If this would have happened 5-10 years ago, I may have been inclined to blame anything and everything. It wasn’t my fault that the car two ahead slammed on their brakes. Not my fault that I haven’t gotten enough sleep on this overnight schedule. Not mine that it was past my usual bedtime due to the service on the car. Heck, it wasn’t my fault that the Fates lined up against me and dealt this blow.

I could have possibly spun a good story spreading blame, but who the person I am today is not the same person from the past that would have done that. I have been on a stoic journey that is constantly gauging my response to my external environment. I just read Rule #8 about telling the truth. The truth is that I hit the car in front of me. It wasn’t intentional, but I did it. Nobody else, me.

Now the reparations need to be made. I owe the legal system and the insurance company. This will cost my family money that could be better utilized elsewhere. This will cost me time away from work to make a court appearance. When it is all said and done, there will be a price required for what I did.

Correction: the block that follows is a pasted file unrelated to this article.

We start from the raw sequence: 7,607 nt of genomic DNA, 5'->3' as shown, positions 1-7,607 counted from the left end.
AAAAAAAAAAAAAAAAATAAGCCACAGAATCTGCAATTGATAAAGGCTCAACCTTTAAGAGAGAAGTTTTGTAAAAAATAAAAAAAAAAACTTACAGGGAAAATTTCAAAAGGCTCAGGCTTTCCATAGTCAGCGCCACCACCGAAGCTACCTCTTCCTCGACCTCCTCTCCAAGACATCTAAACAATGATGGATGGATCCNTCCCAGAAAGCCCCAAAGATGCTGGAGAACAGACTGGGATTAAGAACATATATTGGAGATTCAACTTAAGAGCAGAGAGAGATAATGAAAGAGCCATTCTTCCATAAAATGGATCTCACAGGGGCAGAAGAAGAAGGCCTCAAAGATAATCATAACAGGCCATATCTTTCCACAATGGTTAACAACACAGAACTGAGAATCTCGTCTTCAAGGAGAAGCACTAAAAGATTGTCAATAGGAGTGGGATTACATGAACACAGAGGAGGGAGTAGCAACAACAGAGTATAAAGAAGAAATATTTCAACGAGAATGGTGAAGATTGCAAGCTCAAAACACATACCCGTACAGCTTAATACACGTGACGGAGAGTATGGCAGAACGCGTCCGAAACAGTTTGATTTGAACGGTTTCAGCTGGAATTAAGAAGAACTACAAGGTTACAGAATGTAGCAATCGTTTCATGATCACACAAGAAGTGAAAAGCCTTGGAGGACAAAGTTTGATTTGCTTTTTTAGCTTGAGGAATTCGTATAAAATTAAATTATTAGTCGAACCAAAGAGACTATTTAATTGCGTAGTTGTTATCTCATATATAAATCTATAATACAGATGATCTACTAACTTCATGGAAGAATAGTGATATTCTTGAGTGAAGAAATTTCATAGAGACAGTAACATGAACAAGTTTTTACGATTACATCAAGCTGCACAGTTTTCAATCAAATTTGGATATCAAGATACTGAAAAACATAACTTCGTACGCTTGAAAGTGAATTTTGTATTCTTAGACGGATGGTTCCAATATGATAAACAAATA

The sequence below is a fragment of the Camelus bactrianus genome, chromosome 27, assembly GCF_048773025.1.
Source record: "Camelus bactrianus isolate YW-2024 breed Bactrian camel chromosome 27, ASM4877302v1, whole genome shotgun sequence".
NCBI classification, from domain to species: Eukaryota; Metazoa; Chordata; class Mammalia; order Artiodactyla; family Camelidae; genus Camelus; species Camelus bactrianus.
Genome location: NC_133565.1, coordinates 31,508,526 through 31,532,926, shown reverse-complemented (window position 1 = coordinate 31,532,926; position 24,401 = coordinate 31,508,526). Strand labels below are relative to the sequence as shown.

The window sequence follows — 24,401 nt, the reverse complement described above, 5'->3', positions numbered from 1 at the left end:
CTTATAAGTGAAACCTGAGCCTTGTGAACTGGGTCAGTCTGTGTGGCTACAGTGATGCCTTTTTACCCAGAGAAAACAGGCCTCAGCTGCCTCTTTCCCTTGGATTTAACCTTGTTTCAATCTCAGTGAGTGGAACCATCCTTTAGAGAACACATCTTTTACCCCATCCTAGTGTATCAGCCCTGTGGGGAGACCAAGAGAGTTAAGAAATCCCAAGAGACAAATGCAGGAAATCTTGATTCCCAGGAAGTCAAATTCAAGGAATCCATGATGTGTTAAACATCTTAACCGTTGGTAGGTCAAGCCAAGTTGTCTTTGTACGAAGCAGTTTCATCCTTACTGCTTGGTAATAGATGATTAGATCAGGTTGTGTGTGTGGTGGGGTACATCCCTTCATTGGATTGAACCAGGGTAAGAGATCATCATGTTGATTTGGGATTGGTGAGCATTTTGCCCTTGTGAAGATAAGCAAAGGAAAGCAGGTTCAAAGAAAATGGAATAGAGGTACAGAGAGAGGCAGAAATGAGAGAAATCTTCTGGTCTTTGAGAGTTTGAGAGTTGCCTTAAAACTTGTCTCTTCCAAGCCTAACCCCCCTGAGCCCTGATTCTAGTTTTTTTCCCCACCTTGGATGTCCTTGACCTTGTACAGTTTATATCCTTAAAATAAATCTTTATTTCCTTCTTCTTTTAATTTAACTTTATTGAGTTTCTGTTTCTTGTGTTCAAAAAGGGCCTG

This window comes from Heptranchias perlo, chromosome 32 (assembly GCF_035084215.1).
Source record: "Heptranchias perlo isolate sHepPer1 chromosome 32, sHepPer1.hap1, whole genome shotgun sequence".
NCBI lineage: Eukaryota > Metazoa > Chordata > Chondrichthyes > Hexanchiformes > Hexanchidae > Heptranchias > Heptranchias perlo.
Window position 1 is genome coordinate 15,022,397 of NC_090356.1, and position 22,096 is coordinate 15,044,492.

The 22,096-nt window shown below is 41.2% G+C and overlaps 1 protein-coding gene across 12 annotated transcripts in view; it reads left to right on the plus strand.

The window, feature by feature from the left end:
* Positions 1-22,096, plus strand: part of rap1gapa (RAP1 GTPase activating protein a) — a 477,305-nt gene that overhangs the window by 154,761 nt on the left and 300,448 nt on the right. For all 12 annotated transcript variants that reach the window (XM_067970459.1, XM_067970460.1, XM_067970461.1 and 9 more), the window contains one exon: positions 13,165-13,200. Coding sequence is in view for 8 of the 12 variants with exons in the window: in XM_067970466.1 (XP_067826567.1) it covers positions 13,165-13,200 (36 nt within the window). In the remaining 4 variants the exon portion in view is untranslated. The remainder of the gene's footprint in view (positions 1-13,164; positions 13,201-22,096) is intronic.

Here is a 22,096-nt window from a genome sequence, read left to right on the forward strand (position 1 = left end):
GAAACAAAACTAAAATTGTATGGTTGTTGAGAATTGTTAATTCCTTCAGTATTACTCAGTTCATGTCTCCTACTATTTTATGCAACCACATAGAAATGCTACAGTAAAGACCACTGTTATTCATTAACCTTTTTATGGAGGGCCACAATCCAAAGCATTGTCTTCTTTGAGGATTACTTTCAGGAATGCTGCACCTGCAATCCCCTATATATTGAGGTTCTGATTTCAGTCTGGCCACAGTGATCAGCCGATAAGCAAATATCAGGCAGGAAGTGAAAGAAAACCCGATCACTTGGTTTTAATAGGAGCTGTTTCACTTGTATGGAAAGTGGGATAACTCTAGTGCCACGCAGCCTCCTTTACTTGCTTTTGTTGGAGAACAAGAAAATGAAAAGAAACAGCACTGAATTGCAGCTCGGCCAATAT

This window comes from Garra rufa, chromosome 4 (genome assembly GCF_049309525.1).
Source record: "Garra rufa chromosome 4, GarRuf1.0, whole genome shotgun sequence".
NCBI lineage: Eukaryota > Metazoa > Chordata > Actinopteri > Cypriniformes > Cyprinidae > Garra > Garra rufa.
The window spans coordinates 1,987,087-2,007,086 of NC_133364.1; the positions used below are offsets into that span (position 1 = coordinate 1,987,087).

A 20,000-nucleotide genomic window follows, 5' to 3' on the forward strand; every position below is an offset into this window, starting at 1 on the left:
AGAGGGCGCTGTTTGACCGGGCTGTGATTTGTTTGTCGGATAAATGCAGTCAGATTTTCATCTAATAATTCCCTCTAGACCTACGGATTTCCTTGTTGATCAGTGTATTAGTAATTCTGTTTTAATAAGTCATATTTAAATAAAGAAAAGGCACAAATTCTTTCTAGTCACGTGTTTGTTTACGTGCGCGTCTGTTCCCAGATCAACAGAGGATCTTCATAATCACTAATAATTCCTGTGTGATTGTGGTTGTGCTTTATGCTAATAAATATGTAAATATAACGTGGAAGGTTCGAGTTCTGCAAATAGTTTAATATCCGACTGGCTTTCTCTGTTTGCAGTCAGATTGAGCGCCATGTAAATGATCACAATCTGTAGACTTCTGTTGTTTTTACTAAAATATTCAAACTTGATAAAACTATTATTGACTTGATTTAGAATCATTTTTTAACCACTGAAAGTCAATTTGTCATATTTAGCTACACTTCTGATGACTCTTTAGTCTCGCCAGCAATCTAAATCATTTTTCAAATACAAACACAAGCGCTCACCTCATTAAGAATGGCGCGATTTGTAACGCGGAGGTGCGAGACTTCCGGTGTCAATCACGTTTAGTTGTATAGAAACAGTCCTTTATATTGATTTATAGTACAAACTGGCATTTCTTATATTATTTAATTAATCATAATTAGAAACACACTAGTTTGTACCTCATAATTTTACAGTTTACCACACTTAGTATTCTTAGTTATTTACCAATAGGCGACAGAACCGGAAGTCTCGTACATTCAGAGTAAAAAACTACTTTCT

Everything in my life seems to be a lesson these days. Take my health for example. I may be my fittest in years. I exercise every day. I eat healthy. I believe I am doing all the right things. A few weeks ago, I got the flu. How could this be? I’m doing all the right things. But no matter how strong and fit I make my body, it is still a fragile, frail human body. It was a ridiculous thought that I could overcome the ability to get sick through fitness. Maybe I can offset a few of the effects or recover faster, but be immune to illness? What’s next in this illogical thought process? Overcome death somehow. Absurd.

The lesson that I am learning is not how to control future events. I can prepare and try to prevent all I want, but I am far from omnipotent. The lesson is about how I respond to adversity. Can I tell the truth even in difficult situations, to others and to myself? Can I not be angry when I feel like I have been dealt a bad hand? This is life. The opportunity for learning these lessons will be present until death, and it is not just a lesson for me. It is one for my son. It is one for everybody. Good times are not guaranteed to last forever. How will you respond in the dark days ahead? When confronted with adversity, will you be able to tell the truth?

Man is not affected by events, but the view he takes of them. -Epictetus